Common consequences of long wait times

Twenty-three percent of patients say they’ve literally walked out of a waiting room, choosing to reschedule or even cancel rather than wait any longer.

How about that: Practices overbook patients to mitigate the effects of missed appointments, but the resulting long wait times can actually cause missed appointments.

Moreover, a patient’s negative experience with practice wait times has a ripple effect that extends from close friends and family to strangers on the Internet. Twenty-two percent of patients have discouraged loved ones from seeing a certain doctor and seven percent have left critical comments on online reviews sites specifically because of wait times.

The Root of the Problem

Here’s what physicians had to say when asked what factors contribute to longer-than-average wait times at their practice:

Physicians' contributing factors to long wait times

Reducing Patient-Related Delays

It turns out patients themselves are behind the top two causes: Sixty-four percent of doctors cited patient arrival times (e.g., patients arriving later than their scheduled appointment time) and 61 percent cited unexpected patient issues (e.g., encounters requiring unique or additional documentation/treatment). Here are a few ways to help prevent patient-related delays:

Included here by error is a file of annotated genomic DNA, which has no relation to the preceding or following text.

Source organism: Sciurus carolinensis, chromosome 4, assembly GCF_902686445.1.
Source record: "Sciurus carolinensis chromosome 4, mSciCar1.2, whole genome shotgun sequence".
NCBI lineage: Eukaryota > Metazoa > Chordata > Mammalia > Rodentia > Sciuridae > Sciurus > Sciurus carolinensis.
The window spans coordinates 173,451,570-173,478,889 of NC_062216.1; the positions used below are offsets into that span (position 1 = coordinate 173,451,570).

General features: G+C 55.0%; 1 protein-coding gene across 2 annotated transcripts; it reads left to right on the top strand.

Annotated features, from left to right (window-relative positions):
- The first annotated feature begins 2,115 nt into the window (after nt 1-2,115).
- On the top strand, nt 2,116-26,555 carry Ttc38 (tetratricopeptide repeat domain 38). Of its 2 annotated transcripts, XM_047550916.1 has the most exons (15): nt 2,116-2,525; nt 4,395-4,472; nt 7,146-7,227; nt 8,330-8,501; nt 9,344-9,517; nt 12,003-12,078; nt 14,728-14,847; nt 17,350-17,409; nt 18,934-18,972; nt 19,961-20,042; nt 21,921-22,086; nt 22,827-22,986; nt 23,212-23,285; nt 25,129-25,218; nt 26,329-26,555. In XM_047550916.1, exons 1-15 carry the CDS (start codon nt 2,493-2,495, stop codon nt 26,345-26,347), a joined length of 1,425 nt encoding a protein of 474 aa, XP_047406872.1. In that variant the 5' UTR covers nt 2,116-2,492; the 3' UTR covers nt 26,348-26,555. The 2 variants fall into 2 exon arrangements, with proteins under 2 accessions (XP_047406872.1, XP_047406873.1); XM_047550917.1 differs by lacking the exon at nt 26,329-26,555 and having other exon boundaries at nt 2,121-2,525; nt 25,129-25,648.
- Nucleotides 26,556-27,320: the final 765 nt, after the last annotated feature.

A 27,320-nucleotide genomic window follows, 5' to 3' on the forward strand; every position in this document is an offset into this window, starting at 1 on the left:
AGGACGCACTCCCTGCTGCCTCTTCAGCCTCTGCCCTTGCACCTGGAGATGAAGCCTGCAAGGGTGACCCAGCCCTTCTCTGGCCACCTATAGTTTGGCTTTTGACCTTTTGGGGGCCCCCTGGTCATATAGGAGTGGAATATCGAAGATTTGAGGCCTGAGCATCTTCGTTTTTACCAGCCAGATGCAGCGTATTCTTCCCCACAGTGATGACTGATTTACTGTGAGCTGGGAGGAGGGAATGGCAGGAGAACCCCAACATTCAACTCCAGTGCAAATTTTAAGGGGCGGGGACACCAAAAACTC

• Leverage software to send multiple appointment reminders. You can automate these reminders to be sent via text message, email and/or phone call leading up to the appointment time. (Compare hundreds of systems within your budget here.)
  • Create, communicate and enforce a late arrivals policy. In one Massachusetts-based practice, patients receive warning letters the first three times they’re more than 5 minutes late. By the fourth offense, they’re asked to find another provider.
  • Try to anticipate whether you’ll need to spend more time than usual on a particular visit. Ask patients to pre-fill paperwork ahead of their visit to determine whether their symptoms appear to require additional attention. (The American Medical Association has a great guide on implementing patient pre-registration processes here.)